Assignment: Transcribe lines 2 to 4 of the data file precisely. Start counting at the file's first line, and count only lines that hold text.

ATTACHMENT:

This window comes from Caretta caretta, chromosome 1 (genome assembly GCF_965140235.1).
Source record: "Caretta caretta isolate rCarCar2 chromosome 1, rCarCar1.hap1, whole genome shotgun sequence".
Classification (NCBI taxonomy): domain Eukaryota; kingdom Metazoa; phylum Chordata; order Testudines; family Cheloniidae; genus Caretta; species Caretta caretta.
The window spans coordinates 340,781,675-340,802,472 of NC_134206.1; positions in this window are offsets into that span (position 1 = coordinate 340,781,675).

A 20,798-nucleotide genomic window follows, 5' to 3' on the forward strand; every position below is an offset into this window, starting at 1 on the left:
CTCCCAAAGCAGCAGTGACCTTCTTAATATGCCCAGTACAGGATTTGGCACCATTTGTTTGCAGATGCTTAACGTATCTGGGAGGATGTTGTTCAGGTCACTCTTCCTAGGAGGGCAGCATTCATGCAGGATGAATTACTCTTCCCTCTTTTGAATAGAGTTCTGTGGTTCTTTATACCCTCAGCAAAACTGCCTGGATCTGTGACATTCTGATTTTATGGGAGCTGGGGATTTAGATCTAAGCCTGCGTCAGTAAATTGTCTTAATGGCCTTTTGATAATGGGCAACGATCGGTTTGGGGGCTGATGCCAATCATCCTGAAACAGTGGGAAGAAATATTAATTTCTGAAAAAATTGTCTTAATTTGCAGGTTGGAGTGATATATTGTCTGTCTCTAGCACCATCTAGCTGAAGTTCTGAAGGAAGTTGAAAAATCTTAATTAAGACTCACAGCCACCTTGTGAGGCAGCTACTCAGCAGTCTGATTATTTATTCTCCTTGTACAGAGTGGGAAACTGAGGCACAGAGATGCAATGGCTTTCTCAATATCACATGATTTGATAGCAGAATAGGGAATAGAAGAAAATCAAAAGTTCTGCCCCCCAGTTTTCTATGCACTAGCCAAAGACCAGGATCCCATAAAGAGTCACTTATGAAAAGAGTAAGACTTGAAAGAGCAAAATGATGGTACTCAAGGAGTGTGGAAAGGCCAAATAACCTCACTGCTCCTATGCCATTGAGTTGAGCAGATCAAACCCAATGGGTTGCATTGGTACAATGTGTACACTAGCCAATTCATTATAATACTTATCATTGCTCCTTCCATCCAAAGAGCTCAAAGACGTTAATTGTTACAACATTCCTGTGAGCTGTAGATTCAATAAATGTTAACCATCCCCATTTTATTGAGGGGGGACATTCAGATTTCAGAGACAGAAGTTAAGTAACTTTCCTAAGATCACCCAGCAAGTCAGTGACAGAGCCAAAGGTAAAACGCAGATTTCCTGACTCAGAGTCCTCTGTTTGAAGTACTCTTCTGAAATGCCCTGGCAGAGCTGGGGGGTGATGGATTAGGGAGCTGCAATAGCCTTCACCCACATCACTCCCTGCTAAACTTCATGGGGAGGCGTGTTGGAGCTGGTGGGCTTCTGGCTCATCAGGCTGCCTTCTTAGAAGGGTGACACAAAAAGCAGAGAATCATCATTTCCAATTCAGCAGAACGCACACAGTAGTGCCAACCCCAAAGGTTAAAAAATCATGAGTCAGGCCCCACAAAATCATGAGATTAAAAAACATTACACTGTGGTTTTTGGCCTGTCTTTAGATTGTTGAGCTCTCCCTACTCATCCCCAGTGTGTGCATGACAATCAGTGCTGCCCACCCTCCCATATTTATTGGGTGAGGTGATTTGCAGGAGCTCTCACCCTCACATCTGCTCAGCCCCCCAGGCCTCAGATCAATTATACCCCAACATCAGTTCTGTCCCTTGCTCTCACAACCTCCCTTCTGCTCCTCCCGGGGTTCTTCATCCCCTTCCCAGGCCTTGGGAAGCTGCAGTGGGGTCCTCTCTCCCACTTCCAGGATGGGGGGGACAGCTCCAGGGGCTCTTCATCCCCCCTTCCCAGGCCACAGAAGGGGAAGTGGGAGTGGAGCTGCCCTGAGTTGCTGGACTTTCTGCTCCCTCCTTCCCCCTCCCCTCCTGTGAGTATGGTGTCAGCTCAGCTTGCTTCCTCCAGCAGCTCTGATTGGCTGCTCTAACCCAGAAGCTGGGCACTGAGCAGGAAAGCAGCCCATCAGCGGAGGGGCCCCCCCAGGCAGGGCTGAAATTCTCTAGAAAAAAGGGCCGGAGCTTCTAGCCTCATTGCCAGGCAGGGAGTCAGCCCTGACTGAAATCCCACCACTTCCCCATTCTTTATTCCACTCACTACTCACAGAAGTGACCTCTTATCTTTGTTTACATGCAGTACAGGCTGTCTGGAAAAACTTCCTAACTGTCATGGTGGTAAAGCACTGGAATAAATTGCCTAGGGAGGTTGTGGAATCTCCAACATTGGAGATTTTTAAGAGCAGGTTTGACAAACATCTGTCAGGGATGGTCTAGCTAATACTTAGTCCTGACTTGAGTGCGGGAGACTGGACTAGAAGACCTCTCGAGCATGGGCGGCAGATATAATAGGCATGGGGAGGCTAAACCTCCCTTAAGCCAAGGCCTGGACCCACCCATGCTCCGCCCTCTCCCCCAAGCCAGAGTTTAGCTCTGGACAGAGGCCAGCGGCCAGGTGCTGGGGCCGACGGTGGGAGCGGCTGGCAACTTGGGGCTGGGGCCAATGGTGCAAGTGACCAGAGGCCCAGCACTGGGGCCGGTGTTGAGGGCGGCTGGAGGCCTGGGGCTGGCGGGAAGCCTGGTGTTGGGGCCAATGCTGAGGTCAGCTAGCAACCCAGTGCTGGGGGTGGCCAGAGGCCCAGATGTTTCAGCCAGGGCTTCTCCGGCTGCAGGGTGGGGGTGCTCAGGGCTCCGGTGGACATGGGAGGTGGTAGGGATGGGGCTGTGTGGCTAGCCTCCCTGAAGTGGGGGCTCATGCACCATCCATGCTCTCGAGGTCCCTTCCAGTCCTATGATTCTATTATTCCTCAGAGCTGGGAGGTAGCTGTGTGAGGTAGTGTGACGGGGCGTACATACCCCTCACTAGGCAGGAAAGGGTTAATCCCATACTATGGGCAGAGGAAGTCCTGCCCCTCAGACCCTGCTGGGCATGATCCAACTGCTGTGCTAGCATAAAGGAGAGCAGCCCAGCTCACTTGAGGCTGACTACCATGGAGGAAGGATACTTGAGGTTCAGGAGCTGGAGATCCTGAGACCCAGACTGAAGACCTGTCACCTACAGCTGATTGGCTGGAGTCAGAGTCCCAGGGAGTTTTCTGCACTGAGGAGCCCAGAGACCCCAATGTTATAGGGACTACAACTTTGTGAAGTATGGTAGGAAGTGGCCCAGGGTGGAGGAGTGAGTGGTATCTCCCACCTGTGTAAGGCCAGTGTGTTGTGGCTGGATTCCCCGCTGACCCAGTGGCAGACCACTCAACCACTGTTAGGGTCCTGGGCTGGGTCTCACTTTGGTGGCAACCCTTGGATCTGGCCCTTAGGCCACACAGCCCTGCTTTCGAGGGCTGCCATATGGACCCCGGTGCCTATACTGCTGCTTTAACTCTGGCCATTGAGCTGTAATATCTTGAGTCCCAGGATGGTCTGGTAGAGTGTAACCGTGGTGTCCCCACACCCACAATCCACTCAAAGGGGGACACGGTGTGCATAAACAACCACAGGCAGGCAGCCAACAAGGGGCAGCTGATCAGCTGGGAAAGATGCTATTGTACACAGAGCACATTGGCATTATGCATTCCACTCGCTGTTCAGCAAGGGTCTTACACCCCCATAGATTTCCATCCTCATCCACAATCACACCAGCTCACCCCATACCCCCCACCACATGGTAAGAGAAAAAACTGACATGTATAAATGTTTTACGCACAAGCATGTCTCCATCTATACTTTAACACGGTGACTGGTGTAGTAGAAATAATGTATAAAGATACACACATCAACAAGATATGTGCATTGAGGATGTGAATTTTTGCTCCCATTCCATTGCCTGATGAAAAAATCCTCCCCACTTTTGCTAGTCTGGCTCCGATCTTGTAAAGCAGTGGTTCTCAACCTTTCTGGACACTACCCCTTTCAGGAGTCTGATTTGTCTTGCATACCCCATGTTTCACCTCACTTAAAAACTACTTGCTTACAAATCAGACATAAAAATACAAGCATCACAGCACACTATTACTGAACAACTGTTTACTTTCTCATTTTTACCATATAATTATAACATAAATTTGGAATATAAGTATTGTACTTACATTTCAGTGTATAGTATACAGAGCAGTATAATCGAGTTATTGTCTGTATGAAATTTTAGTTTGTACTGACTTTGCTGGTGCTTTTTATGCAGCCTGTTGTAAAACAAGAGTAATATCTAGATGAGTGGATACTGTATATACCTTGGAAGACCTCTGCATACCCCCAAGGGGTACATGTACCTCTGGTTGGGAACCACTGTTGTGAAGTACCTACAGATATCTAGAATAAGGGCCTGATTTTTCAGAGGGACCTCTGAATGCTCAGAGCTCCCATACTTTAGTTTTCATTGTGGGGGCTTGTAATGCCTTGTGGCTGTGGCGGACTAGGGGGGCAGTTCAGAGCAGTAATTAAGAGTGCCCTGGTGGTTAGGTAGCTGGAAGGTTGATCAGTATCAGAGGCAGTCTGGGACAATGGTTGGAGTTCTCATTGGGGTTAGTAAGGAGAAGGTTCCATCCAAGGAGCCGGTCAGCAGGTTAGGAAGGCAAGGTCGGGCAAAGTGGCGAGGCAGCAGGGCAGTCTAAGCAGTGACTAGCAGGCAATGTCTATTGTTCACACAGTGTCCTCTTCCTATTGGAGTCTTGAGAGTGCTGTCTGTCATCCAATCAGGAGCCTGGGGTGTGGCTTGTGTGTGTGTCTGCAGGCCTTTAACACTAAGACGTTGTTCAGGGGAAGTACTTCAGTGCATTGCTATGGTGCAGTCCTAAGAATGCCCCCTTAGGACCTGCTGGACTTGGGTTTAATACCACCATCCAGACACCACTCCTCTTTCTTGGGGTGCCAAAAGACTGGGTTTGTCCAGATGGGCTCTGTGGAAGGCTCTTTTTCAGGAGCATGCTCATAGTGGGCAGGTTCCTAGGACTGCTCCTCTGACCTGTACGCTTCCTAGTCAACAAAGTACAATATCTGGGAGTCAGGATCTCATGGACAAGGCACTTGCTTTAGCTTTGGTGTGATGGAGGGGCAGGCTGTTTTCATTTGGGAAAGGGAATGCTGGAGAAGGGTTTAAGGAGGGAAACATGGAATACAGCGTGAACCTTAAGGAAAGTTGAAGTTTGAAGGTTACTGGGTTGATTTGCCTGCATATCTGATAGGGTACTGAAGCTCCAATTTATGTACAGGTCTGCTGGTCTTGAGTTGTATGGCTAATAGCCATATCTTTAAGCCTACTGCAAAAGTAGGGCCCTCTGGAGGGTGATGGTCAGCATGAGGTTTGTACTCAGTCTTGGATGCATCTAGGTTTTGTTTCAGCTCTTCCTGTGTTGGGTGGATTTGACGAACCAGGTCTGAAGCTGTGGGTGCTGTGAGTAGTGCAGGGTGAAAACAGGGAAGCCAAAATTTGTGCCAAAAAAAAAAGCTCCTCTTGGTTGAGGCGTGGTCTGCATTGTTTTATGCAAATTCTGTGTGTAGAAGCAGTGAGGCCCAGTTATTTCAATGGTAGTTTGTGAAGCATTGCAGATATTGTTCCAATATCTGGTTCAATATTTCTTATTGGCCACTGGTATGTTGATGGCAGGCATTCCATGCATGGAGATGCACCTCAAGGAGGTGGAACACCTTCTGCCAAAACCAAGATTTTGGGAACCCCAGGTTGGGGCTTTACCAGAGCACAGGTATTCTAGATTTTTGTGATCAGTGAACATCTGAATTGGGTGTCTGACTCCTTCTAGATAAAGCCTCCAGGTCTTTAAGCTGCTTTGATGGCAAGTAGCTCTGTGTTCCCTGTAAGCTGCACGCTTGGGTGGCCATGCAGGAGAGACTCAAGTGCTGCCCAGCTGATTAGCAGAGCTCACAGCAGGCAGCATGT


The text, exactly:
Source record: "Caretta caretta isolate rCarCar2 chromosome 1, rCarCar1.hap1, whole genome shotgun sequence".
Classification (NCBI taxonomy): domain Eukaryota; kingdom Metazoa; phylum Chordata; order Testudines; family Cheloniidae; genus Caretta; species Caretta caretta.
The window spans coordinates 340,781,675-340,802,472 of NC_134206.1; positions in this window are offsets into that span (position 1 = coordinate 340,781,675).